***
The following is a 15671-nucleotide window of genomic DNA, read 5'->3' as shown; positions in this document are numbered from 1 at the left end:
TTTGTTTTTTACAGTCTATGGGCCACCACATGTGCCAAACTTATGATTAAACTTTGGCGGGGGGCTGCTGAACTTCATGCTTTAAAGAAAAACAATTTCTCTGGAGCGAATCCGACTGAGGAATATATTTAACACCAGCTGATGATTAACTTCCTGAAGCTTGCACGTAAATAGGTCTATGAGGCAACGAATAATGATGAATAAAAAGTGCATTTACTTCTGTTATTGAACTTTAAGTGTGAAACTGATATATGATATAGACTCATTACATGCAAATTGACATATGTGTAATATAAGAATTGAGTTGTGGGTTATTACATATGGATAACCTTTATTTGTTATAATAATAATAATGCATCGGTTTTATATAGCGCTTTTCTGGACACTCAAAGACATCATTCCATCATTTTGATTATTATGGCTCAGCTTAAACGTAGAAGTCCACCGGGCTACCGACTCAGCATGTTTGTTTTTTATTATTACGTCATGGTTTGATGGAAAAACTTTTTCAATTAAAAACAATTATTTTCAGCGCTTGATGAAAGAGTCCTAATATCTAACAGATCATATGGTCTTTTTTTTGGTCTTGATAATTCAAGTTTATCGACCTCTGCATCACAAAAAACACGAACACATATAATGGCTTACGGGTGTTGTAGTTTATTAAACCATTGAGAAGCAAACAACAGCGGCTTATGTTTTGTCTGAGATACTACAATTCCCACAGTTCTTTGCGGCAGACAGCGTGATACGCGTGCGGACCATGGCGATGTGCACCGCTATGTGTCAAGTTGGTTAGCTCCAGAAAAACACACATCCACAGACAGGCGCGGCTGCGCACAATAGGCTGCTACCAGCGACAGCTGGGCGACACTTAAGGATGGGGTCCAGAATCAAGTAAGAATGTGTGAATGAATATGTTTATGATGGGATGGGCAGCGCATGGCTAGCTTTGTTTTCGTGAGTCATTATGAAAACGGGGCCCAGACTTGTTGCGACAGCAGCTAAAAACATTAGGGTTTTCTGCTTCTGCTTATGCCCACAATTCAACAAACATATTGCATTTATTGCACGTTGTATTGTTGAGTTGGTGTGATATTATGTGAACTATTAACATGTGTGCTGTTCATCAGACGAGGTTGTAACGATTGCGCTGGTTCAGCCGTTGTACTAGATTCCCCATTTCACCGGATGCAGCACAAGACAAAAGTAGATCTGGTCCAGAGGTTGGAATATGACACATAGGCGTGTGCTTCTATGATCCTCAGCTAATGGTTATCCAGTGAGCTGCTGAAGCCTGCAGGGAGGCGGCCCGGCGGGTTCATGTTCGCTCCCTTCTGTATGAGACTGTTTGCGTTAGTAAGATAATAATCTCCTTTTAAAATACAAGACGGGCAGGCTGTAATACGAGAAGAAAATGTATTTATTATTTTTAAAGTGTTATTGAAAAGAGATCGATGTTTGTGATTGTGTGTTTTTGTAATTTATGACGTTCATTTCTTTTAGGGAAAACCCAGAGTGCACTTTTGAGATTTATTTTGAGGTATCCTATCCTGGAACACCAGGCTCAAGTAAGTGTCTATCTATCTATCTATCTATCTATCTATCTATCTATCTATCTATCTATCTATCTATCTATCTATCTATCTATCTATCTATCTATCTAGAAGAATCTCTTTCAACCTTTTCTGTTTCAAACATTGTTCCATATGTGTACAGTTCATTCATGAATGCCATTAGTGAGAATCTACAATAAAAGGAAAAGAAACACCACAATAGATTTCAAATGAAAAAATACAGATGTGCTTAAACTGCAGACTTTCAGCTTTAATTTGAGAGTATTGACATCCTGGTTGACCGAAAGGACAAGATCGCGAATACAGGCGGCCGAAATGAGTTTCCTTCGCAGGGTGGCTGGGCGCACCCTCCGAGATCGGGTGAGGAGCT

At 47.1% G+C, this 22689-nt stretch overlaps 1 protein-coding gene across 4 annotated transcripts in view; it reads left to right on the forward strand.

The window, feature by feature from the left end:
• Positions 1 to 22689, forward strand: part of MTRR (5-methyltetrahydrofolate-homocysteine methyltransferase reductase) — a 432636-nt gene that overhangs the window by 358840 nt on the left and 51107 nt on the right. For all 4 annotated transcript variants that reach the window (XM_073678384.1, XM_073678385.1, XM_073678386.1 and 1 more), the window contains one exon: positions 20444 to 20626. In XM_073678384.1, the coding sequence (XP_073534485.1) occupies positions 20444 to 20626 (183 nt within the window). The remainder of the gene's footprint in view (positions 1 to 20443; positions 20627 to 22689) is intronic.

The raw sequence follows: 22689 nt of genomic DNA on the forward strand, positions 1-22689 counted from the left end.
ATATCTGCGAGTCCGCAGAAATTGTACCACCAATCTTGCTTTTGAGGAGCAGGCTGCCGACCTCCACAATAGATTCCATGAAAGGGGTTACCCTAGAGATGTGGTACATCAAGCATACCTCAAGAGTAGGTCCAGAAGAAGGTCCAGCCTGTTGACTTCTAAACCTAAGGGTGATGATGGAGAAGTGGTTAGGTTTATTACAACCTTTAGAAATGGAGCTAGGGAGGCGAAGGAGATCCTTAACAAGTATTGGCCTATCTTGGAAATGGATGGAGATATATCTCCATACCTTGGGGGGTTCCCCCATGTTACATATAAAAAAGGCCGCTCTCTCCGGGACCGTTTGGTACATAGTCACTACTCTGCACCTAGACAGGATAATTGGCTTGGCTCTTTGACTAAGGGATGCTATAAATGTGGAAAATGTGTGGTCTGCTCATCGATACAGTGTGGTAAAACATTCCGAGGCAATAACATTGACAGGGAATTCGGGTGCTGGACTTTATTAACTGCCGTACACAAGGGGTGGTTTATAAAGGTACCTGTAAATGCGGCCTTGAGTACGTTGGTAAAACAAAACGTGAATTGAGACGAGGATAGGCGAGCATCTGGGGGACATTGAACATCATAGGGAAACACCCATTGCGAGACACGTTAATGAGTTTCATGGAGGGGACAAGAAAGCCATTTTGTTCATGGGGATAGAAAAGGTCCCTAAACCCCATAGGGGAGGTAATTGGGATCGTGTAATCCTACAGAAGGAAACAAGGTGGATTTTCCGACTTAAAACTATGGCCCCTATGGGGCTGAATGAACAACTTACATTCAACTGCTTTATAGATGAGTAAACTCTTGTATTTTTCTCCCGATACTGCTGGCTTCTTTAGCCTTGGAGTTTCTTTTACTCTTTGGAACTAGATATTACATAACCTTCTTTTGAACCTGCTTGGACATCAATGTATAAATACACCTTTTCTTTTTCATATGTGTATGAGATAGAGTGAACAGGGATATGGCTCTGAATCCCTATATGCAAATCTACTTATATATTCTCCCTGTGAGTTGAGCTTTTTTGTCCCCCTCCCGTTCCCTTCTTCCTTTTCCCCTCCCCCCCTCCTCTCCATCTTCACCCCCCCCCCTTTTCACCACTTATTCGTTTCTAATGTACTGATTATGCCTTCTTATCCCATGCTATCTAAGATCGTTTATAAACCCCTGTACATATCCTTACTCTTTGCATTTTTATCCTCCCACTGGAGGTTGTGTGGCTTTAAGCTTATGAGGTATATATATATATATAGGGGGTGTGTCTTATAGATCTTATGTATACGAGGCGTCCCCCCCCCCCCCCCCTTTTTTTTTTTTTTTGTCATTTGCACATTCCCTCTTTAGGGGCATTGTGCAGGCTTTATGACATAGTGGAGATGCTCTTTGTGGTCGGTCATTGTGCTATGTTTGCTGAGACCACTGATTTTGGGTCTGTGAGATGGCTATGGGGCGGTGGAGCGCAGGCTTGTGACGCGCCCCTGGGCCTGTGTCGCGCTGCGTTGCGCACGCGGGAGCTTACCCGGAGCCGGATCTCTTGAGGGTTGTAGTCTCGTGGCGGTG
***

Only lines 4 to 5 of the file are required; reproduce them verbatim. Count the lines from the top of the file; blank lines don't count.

The window, feature by feature from the left end:
• Positions 1 to 22689, forward strand: part of MTRR (5-methyltetrahydrofolate-homocysteine methyltransferase reductase) — a 432636-nt gene that overhangs the window by 358840 nt on the left and 51107 nt on the right. For all 4 annotated transcript variants that reach the window (XM_073678384.1, XM_073678385.1, XM_073678386.1 and 1 more), the window contains one exon: positions 20444 to 20626. In XM_073678384.1, the coding sequence (XP_073534485.1) occupies positions 20444 to 20626 (183 nt within the window). The remainder of the gene's footprint in view (positions 1 to 20443; positions 20627 to 22689) is intronic.